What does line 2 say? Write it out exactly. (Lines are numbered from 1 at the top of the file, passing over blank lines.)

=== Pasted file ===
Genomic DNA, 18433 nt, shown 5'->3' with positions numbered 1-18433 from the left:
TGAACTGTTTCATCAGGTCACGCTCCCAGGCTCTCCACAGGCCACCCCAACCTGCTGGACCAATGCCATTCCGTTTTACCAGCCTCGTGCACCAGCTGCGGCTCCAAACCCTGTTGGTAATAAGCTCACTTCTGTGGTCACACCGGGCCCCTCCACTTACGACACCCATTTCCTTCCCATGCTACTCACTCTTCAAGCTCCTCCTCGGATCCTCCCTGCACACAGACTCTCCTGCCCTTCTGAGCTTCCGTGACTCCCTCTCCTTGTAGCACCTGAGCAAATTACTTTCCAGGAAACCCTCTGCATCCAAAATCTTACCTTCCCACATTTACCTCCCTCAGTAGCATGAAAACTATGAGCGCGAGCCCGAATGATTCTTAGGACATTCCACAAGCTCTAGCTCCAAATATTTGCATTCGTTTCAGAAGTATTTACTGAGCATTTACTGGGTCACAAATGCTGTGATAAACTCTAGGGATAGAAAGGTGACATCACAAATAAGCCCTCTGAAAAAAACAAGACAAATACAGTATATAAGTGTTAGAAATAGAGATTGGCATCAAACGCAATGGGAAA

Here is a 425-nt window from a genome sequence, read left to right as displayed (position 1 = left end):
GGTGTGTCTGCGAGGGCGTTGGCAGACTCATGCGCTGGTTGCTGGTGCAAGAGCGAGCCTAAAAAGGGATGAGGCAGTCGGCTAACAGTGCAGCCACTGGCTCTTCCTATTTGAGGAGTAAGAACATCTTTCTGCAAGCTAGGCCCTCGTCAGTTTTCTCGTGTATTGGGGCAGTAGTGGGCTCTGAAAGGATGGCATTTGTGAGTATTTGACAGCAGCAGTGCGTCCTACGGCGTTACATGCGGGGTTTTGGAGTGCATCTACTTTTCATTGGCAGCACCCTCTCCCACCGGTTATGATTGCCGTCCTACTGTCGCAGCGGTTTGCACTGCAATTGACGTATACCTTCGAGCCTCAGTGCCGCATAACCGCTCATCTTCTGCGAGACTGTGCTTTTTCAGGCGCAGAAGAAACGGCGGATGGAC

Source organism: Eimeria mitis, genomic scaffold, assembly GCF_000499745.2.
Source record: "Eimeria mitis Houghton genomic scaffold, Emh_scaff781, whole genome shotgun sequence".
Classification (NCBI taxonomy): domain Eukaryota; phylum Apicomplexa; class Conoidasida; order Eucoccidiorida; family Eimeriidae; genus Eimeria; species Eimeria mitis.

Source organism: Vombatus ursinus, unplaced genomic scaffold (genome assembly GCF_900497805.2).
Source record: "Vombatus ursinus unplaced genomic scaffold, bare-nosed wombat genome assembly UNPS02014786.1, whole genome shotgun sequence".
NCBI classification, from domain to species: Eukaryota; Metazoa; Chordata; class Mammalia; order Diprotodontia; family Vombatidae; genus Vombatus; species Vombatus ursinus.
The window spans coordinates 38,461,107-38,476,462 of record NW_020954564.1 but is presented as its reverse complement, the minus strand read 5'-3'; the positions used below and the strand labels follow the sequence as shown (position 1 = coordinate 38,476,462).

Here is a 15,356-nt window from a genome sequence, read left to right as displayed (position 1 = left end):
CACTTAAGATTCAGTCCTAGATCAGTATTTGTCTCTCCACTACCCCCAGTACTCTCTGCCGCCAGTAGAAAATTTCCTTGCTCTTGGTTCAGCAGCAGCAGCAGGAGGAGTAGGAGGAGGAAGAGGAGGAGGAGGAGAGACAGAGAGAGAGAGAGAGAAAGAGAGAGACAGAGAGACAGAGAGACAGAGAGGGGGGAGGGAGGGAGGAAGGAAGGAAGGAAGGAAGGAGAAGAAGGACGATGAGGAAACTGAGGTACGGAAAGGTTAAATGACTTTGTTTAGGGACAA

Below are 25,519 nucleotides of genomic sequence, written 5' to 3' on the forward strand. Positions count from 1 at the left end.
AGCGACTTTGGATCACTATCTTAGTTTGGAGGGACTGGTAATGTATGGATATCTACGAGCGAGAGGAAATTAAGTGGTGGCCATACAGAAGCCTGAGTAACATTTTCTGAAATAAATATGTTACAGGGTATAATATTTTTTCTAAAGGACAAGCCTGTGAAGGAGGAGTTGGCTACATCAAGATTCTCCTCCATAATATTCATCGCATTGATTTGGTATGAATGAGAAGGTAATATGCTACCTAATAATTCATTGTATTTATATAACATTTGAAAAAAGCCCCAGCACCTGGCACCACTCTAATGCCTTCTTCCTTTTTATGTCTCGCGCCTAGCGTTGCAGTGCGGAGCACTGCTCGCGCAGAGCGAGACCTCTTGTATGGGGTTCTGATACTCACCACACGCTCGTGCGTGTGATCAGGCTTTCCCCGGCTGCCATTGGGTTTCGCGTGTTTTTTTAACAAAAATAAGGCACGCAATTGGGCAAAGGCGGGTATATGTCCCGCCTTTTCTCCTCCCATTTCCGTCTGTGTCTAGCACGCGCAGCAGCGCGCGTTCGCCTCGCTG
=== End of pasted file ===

TGAACTGTTTCATCAGGTCACGCTCCCAGGCTCTCCACAGGCCACCCCAACCTGCTGGACCAATGCCATTCCGTTTTACCAGCCTCGTGCACCAGCTGCGGCTCCAAACCCTGTTGGTAATAAGCTCACTTCTGTGGTCACACCGGGCCCCTCCACTTACGACACCCATTTCCTTCCCATGCTACTCACTCTTCAAGCTCCTCCTCGGATCCTCCCTGCACACAGACTCTCCTGCCCTTCTGAGCTTCCGTGACTCCCTCTCCTTGTAGCACCTGAGCAAATTACTTTCCAGGAAACCCTCTGCATCCAAAATCTTACCTTCCCACATTTACCTCCCTCAGTAGCATGAAAACTATGAGCGCGAGCCCGAATGATTCTTAGGACATTCCACAAGCTCTAGCTCCAAATATTTGCATTCGTTTCAGAAGTATTTACTGAGCATTTACTGGGTCACAAATGCTGTGATAAACTCTAGGGATAGAAAGGTGACATCACAAATAAGCCCTCTGAAAAAAACAAGACAAATACAGTATATAAGTGTTAGAAATAGAGATTGGCATCAAACGCAATGGGAAA